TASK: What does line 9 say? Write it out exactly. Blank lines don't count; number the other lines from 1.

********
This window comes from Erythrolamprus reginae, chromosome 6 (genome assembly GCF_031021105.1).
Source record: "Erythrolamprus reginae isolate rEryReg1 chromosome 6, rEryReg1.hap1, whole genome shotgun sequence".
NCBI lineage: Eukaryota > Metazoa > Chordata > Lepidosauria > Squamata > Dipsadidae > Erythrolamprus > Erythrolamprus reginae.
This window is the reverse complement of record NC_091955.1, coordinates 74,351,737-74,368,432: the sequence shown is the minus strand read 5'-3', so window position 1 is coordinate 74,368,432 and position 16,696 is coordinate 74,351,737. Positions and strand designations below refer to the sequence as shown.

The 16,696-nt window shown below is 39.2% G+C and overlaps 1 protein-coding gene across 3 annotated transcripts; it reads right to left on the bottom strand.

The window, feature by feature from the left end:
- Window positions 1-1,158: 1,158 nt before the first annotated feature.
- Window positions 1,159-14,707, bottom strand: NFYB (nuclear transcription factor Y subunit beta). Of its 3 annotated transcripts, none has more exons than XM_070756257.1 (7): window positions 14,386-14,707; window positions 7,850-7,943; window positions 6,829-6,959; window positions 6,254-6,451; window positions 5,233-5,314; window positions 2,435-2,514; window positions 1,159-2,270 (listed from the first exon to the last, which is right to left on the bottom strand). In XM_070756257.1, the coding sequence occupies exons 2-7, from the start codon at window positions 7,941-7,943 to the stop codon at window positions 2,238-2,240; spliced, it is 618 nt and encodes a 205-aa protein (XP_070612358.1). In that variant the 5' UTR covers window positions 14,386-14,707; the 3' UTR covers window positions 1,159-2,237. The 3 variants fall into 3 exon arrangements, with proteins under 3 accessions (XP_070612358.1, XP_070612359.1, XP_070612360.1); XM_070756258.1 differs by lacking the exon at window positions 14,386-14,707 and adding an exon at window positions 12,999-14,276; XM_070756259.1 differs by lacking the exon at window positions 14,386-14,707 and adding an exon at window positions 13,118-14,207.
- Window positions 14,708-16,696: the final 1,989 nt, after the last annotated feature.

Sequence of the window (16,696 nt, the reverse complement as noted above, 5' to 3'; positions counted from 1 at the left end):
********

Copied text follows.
- Window positions 14,708-16,696: the final 1,989 nt, after the last annotated feature.